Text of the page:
Butkovich enjoys participating in the Arts Festival
Local jeweler always seeking inspiration
- Ceramics Mike Hays Bruce Larrabee Jim Simister
- Fiber Naomi Doyle
- Jewelry Ron Butkovich Lisa Carlson Michael Mcrae
- Mixed Media Felix Saez
- Painting Robert Johnson Jenny Terry
- Photography Richard Pick Willie Holdman Michael Mcrae
- Drawing Fred Montague
- Printmaking Fred Montague
Park City Jeweler Ronald Butkovich of RSB Design has participated in the Park City Kimball Arts Festival for many years.
“I think I’ve been lucky enough to be juried in for the past 25 years, but I try not to count, because that’s very trying,” laughed Butkovich, who is a member of the Park City Professional Artists Association, a nonprofit that promotes local art and artists in the community. “I’m afraid that since I’ve done it so many times that they won’t let me in anymore. You know, with it being more popular every year, it’s harder to get in.”
The jeweler’s mediums of choice include mixed metals — gold, silver and platinum — and an array of other organic and precious items.
“I also use leather and diamonds and other gems and stones like topaz and rubies,” he said. “Right now, I’m doing stuff with silver, deer and elk antler, and different charms and stones, as well as aspen branches.”
Butkovich began handcrafting jewelry while he was in college.
“I have a humanities degree and two minors,” he said. “I started in fine arts and ended up in interior design.”
Ironically, Butkovich failed his only class in jewelry.
“The professor told me that I was cheating, and I told him off,” Butkovich said with another laugh. “I had been apprenticing for five years with a jeweler here in Park City. So I did twice as much work, and we were making all of the stuff hippies did with muffler pipes and stuff. I guess now, that’s what I do. I make hippie [stuff].”
Throughout the years, Butkovich’s creations have evolved.
“They used to be more tighter and the rings used to have bigger settings,” he said. “I think my stuff now is more out there, more free and casual, even though a lot of my commissioned work is more traditional.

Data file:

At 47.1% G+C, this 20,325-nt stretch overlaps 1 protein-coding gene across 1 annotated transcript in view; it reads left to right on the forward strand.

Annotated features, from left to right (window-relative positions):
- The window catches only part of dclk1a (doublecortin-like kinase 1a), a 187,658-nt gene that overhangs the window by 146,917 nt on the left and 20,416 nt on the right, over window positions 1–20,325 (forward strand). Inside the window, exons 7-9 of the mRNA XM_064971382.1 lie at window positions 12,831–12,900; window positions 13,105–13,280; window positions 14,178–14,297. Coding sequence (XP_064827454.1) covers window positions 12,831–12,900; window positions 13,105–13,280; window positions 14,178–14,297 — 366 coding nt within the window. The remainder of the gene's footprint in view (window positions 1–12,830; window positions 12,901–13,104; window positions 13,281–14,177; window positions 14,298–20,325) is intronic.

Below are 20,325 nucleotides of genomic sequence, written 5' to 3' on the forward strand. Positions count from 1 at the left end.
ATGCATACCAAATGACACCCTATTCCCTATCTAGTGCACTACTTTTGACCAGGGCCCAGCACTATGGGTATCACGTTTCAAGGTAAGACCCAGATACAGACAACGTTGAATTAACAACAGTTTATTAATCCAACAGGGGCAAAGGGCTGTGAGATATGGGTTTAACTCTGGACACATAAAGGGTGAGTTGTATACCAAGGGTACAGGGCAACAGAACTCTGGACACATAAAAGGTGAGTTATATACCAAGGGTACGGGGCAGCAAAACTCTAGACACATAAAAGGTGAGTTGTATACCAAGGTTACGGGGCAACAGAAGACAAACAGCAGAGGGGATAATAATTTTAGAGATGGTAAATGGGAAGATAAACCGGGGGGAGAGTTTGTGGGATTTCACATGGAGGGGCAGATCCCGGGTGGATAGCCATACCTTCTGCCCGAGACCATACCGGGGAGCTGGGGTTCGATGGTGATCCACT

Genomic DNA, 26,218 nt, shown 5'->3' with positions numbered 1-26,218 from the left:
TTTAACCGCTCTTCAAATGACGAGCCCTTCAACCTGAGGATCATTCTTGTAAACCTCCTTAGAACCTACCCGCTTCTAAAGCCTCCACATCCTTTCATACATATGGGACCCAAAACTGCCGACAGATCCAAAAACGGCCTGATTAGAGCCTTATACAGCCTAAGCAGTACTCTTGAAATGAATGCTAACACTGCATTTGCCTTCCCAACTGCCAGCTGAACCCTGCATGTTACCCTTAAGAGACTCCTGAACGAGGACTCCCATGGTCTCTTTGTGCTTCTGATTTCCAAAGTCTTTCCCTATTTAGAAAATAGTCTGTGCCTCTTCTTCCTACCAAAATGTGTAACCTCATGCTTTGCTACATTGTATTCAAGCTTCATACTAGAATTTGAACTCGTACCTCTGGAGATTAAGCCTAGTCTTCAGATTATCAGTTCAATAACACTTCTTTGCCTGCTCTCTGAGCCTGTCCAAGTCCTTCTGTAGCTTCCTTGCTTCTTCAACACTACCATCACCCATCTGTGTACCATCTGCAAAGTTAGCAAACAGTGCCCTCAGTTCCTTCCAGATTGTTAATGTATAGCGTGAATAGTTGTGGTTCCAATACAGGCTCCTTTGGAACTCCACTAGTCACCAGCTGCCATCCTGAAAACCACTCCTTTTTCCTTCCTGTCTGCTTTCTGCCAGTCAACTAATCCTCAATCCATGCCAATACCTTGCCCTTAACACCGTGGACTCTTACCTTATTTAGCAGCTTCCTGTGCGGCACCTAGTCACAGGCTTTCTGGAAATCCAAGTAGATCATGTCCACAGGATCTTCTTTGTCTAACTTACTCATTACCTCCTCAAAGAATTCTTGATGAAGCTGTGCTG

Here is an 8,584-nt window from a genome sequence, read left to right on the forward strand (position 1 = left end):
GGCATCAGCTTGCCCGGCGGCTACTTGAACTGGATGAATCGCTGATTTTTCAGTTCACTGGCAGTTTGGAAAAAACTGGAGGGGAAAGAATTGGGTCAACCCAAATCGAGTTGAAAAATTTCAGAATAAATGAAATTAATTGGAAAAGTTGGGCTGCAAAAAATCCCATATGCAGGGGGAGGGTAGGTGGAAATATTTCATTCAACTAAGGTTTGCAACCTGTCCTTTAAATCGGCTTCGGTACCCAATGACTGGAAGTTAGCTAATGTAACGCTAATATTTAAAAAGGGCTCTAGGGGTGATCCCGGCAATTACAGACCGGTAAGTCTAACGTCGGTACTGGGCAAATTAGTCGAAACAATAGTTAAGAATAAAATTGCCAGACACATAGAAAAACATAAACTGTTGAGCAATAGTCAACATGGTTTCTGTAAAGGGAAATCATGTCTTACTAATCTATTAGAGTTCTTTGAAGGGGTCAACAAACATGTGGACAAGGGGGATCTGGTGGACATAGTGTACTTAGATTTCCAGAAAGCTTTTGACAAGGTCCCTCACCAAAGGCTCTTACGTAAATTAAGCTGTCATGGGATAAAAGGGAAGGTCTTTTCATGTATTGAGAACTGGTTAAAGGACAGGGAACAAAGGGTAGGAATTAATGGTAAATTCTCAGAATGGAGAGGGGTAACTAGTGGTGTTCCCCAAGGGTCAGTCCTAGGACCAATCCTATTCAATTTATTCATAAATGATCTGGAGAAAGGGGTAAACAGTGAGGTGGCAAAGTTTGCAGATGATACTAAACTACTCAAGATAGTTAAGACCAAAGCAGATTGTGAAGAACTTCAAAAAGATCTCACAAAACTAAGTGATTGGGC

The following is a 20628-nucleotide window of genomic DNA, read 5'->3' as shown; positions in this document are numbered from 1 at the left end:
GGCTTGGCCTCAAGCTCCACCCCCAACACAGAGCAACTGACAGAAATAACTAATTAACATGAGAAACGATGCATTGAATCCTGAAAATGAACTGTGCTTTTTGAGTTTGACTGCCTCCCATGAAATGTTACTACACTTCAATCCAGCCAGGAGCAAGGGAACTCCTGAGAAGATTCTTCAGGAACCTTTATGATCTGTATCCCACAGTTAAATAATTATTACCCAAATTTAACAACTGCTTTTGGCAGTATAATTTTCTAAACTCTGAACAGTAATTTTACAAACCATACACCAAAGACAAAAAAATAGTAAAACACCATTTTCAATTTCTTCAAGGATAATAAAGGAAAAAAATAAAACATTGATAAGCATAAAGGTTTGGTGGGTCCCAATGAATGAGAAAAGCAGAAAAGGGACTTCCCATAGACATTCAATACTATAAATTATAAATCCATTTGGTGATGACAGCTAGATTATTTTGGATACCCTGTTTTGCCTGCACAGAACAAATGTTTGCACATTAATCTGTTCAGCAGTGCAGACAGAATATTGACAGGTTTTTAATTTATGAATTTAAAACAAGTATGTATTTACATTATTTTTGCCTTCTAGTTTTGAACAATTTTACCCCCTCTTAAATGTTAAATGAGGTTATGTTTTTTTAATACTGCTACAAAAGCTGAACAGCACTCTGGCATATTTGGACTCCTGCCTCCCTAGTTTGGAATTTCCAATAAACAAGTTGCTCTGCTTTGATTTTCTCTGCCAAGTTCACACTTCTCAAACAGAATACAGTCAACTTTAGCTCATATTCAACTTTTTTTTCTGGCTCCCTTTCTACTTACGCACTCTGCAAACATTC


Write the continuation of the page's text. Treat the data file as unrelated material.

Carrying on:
“In both cases, I come up with a a vision of what I want to do. Sometimes I make it simple, and the other times the intent is to make it crazy.”
Although Butkovich’s works have changed and evolved over the years, the challenge remains the same.
“I make jewelry, and I try to make something new and different that people want to buy,” he said. “It’s handcrafted design, and I try to do something that sparks someone’s fancy or makes them giggle.”
To do that, he’s always on the hunt for inspiration.
“I look for it in the garden or other places,” he said. “Last night I went to the Li’l Smokies concert at O.P. Rockwell, and the inspiration came from the amount of Jack Daniels I was drinking.”
Butkovich alluded to the idea that he works best under pressure.
“I look at my materials and see that I have nothing done, yet, and there are only 14 days until the festival,” he said at the time of the interview. “We’re going to be digging deep for the next two weeks.”
Once Butkovich gets started, however, he has a hard time stopping.
“You’re juried into the festival with a select group of photographs, so you have to build on top of that,” he said.
Butkovich’s booth at the Park City Kimball Arts Festival has also changed over the years.
“These days, I get things set up and try to focus and coordinate,” he said laughing. “ I just put out a couple of tables and racks, so I didn’t have a booth to hide in or a counter for space.
“When I look at other booths, they are set up and mine looks like a flea market, but that’s great because people can touch my stuff. This makes it more engaging.”
Butkovich enjoys meeting new people and reconnecting with old friends and clients while at the festival.
“I think, thought, that the real reward comes after the festival is over,” he said. “When I get home after the festival, I feel inspired.
“You always meet people who tell me how much they love a piece, and you never know just what will strike people’s fancy. It’s still fun. It’s still entertaining, and I am so grateful to still be part of it.”
The 48th Park City Kimball Arts Festival, sponsored by Zions Bank, will run Friday, Aug. 4, to Sunday, Aug. 6, on historic Main Street. Friday’s hours are from 5-9 p.m., and Park City and Summit County residents will be admitted for free. Saturday’s hours are 10 a.m. to 8 p.m., and Sunday’s hours are 10 a.m. to 6 p.m. Adult weekend passes are $12. Passes for children ages 6 to 17 are $6. Children ages 5 and younger will be admitted for free. For information, visit http://www.parkcitykimballartsfestival.org.
Summit County gardeners can purchase local-climate friendly plants and seeds to grow this season